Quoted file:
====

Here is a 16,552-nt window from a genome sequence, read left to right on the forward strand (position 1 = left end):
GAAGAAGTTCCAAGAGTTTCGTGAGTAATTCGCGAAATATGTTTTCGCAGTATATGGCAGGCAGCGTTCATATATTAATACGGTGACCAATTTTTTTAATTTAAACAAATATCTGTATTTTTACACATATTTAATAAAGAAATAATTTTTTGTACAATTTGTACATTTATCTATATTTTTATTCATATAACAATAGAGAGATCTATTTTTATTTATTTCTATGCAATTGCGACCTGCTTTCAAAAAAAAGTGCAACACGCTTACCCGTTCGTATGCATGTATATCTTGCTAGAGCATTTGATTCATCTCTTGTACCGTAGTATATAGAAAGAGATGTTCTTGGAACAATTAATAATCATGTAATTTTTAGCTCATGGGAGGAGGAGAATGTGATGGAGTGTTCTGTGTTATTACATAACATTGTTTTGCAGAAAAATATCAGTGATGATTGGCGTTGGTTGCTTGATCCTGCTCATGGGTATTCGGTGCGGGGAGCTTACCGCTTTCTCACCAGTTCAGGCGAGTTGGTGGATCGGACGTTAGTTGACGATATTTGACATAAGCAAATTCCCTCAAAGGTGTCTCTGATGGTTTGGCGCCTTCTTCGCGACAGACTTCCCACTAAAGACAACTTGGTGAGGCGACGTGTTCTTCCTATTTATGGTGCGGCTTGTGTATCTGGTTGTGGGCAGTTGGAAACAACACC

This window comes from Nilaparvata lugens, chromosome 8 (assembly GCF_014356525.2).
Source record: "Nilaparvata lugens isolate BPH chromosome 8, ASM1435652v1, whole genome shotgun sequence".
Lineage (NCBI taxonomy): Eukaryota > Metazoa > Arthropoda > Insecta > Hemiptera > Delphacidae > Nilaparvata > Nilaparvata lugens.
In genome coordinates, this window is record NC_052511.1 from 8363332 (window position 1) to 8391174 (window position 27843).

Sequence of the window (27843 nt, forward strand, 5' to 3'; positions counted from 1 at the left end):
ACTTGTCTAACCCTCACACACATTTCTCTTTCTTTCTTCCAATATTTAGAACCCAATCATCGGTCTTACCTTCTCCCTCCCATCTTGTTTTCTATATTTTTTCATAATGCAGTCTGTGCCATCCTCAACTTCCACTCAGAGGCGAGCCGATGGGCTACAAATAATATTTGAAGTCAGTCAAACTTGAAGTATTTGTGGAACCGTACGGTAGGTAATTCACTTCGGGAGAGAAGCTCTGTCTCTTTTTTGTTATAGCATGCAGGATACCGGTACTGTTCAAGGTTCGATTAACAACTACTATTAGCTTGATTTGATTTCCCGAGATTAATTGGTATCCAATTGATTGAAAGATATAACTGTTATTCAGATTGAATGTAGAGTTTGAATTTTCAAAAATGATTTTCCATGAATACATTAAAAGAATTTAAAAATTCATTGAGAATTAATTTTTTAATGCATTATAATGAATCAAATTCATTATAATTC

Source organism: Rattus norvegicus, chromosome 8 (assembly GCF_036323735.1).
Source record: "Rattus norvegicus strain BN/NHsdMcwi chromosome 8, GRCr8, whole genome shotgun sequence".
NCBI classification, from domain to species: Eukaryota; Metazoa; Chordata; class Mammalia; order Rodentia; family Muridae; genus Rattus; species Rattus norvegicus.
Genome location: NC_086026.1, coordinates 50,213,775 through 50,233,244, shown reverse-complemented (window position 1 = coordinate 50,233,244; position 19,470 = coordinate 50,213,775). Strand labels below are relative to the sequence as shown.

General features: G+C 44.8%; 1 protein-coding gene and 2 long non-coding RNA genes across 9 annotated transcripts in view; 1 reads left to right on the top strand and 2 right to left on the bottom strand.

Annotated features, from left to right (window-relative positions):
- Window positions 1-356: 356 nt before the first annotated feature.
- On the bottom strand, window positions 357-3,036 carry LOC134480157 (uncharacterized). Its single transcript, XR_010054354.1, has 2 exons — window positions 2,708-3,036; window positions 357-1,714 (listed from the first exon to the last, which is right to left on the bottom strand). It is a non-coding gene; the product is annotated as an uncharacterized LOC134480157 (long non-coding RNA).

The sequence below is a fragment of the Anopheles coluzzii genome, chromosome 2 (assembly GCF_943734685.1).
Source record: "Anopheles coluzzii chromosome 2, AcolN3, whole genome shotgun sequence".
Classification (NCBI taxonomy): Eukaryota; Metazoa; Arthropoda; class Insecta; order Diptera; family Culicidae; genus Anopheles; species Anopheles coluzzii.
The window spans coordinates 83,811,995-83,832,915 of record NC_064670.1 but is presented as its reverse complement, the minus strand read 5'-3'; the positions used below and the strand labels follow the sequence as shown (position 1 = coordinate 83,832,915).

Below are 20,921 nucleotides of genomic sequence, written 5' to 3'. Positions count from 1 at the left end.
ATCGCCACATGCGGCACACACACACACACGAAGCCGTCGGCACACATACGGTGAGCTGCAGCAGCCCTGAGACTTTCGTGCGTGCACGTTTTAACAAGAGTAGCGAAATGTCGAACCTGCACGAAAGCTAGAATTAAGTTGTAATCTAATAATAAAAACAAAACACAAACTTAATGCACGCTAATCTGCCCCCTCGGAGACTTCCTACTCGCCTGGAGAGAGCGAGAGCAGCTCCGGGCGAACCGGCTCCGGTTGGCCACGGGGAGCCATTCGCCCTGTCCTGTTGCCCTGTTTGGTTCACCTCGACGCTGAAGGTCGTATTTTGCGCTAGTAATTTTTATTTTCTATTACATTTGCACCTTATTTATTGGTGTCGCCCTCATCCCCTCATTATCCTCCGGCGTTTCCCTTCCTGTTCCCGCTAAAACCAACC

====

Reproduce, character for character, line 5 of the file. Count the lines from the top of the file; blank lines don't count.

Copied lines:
Lineage (NCBI taxonomy): Eukaryota > Metazoa > Arthropoda > Insecta > Hemiptera > Delphacidae > Nilaparvata > Nilaparvata lugens.